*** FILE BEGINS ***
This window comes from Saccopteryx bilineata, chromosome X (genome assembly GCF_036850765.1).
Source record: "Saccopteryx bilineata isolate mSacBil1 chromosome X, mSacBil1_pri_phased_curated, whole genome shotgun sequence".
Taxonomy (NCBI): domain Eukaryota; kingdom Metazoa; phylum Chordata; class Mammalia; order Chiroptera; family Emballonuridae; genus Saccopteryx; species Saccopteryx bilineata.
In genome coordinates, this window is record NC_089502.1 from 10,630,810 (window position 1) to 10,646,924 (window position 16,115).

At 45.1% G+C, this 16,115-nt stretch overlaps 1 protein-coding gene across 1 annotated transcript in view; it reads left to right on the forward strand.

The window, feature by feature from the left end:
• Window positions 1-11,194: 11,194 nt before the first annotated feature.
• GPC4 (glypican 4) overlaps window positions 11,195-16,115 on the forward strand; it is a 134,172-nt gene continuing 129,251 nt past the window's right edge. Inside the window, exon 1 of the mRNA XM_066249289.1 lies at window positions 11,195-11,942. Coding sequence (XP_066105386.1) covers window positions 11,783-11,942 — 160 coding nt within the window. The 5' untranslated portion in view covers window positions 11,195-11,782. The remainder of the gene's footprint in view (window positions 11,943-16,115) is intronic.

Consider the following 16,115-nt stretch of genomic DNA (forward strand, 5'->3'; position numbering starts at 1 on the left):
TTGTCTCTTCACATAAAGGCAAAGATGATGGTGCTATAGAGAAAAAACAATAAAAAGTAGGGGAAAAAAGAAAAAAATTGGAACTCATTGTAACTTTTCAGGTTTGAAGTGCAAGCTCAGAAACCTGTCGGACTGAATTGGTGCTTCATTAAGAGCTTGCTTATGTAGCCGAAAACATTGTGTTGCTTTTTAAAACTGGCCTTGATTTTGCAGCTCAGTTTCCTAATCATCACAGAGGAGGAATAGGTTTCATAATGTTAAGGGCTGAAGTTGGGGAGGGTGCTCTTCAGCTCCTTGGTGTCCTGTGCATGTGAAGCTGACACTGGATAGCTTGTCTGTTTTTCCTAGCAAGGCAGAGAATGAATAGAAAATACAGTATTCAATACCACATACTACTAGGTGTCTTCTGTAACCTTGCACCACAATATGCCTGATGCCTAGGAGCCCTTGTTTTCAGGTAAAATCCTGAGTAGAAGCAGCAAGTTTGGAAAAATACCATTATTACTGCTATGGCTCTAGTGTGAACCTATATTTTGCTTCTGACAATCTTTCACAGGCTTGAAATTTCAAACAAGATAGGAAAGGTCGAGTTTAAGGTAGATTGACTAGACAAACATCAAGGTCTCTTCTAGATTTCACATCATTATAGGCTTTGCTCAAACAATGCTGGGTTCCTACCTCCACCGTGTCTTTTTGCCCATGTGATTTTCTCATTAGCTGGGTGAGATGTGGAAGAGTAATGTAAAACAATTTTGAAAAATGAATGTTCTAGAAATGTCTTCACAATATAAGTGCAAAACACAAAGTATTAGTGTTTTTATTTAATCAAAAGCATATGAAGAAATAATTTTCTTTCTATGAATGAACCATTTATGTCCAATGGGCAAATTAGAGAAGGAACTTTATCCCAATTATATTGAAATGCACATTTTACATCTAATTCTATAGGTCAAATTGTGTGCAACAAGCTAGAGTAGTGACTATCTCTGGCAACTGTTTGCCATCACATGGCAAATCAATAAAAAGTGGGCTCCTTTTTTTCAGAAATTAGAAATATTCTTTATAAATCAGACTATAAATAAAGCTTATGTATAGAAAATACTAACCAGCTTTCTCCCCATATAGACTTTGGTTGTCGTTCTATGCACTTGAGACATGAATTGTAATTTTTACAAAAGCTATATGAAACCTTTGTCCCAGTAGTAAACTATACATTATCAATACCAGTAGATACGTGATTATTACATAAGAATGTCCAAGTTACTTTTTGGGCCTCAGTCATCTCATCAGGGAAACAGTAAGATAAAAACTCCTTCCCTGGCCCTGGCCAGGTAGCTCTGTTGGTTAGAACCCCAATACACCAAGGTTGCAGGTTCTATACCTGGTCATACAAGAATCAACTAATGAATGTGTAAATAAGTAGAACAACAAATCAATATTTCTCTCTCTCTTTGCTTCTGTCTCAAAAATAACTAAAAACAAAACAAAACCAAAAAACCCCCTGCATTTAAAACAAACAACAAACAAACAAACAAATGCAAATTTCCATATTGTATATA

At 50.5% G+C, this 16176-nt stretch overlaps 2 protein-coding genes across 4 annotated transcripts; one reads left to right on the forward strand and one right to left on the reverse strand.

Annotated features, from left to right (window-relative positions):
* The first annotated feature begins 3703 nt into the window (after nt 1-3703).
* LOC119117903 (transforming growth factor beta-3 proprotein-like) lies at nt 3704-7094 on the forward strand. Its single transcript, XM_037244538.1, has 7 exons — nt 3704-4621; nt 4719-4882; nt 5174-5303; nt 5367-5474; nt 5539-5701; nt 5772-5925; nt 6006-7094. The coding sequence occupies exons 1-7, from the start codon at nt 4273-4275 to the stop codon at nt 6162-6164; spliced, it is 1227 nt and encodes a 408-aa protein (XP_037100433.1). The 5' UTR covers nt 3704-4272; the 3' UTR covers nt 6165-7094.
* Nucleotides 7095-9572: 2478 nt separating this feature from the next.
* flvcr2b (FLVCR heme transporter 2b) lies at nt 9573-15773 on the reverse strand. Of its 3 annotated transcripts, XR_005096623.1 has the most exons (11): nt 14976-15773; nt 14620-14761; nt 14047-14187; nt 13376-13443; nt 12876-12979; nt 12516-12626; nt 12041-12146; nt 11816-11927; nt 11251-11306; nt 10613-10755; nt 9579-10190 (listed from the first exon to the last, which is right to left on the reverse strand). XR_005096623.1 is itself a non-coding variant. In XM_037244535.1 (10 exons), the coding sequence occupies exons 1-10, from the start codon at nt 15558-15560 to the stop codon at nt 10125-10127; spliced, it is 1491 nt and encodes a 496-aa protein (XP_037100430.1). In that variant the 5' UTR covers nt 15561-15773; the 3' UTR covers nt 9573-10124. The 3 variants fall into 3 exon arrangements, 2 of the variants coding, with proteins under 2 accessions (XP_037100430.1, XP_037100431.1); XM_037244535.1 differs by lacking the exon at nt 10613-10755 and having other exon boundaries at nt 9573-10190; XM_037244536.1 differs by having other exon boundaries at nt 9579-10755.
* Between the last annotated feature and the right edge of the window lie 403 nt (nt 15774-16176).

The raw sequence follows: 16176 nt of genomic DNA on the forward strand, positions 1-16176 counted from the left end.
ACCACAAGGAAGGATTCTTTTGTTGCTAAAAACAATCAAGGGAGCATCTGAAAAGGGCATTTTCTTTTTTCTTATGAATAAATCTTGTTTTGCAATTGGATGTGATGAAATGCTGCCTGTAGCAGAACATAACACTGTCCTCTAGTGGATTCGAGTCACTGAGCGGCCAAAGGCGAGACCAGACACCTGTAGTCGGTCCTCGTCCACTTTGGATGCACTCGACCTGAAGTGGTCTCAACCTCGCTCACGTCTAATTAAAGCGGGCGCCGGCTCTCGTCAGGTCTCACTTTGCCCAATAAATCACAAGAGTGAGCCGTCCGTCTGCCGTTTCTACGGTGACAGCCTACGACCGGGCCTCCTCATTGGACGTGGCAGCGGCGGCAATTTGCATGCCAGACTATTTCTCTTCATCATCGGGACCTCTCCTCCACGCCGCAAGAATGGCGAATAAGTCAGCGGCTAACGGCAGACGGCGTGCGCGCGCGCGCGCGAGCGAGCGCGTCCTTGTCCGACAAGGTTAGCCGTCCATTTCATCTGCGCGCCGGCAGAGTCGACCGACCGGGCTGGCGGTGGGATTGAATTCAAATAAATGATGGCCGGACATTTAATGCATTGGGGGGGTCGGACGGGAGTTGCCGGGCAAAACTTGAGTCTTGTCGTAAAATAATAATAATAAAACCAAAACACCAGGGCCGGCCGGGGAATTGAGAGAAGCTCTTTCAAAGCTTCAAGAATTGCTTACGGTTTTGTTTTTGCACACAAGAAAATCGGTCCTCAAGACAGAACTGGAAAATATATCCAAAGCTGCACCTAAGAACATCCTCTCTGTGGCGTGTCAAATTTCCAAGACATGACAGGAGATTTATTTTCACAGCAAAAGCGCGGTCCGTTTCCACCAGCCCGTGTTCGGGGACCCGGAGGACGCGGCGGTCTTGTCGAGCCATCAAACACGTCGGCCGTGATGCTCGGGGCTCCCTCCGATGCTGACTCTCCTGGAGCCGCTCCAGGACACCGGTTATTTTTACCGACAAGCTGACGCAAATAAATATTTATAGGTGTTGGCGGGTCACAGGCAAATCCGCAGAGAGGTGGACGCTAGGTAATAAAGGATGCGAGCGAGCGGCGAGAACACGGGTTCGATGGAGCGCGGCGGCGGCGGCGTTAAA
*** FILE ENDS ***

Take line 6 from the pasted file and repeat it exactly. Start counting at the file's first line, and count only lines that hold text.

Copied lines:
The window, feature by feature from the left end: